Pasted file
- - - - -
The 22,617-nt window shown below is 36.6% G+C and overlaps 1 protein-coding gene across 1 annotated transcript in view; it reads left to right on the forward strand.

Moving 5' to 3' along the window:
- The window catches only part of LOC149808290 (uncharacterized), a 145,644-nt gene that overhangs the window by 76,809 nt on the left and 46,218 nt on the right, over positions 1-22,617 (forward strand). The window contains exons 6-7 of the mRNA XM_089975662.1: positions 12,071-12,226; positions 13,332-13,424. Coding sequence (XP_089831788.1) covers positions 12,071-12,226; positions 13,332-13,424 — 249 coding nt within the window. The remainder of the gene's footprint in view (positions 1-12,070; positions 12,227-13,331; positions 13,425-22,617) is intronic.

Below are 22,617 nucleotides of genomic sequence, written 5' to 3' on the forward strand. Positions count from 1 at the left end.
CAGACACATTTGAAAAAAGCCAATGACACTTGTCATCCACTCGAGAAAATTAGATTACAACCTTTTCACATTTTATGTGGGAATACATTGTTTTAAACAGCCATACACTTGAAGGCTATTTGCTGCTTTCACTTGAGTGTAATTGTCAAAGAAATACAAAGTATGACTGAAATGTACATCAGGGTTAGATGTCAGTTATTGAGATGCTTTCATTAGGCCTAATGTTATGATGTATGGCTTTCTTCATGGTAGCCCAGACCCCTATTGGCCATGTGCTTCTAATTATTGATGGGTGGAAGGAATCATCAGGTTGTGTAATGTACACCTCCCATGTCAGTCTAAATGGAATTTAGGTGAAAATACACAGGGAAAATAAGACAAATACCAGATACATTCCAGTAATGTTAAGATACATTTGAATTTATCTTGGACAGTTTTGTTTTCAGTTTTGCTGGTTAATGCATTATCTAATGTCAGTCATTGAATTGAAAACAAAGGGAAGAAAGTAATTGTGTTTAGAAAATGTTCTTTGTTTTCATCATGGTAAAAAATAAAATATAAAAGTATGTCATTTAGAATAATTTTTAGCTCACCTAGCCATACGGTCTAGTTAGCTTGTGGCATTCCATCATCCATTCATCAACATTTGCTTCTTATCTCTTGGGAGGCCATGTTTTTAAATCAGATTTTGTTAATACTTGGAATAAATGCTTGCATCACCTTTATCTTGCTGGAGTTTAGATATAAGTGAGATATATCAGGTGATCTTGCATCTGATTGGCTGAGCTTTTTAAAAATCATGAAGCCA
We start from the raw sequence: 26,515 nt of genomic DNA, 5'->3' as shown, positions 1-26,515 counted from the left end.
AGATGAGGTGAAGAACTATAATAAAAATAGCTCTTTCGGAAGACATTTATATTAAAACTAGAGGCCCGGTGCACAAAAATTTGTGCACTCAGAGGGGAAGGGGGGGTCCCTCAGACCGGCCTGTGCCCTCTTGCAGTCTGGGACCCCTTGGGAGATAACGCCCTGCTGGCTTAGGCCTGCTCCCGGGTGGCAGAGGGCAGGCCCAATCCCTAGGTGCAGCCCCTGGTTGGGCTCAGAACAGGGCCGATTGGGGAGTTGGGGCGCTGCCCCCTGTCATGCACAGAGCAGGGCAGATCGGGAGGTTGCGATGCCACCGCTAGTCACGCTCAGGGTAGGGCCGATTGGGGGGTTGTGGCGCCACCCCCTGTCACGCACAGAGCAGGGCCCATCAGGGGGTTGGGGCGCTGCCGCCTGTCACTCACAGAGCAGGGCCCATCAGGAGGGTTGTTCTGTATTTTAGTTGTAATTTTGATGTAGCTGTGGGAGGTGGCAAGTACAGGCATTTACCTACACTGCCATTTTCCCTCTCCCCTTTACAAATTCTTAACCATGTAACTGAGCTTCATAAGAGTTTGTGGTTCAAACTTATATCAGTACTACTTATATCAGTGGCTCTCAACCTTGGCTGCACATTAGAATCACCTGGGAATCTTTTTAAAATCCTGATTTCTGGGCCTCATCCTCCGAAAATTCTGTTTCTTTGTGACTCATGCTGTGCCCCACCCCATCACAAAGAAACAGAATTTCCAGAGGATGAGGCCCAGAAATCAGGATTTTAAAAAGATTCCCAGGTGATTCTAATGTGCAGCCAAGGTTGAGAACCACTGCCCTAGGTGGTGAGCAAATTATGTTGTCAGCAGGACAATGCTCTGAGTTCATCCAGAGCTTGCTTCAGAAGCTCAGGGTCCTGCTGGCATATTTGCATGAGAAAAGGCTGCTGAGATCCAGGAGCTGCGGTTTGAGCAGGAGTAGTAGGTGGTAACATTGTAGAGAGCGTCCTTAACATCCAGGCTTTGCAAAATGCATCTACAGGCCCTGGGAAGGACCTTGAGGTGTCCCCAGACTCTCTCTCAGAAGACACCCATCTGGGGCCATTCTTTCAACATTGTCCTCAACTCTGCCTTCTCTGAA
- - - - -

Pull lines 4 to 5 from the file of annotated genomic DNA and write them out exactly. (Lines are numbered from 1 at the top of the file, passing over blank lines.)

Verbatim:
Below are 22,617 nucleotides of genomic sequence, written 5' to 3' on the forward strand. Positions count from 1 at the left end.
CAGACACATTTGAAAAAAGCCAATGACACTTGTCATCCACTCGAGAAAATTAGATTACAACCTTTTCACATTTTATGTGGGAATACATTGTTTTAAACAGCCATACACTTGAAGGCTATTTGCTGCTTTCACTTGAGTGTAATTGTCAAAGAAATACAAAGTATGACTGAAATGTACATCAGGGTTAGATGTCAGTTATTGAGATGCTTTCATTAGGCCTAATGTTATGATGTATGGCTTTCTTCATGGTAGCCCAGACCCCTATTGGCCATGTGCTTCTAATTATTGATGGGTGGAAGGAATCATCAGGTTGTGTAATGTACACCTCCCATGTCAGTCTAAATGGAATTTAGGTGAAAATACACAGGGAAAATAAGACAAATACCAGATACATTCCAGTAATGTTAAGATACATTTGAATTTATCTTGGACAGTTTTGTTTTCAGTTTTGCTGGTTAATGCATTATCTAATGTCAGTCATTGAATTGAAAACAAAGGGAAGAAAGTAATTGTGTTTAGAAAATGTTCTTTGTTTTCATCATGGTAAAAAATAAAATATAAAAGTATGTCATTTAGAATAATTTTTAGCTCACCTAGCCATACGGTCTAGTTAGCTTGTGGCATTCCATCATCCATTCATCAACATTTGCTTCTTATCTCTTGGGAGGCCATGTTTTTAAATCAGATTTTGTTAATACTTGGAATAAATGCTTGCATCACCTTTATCTTGCTGGAGTTTAGATATAAGTGAGATATATCAGGTGATCTTGCATCTGATTGGCTGAGCTTTTTAAAAATCATGAAGCCA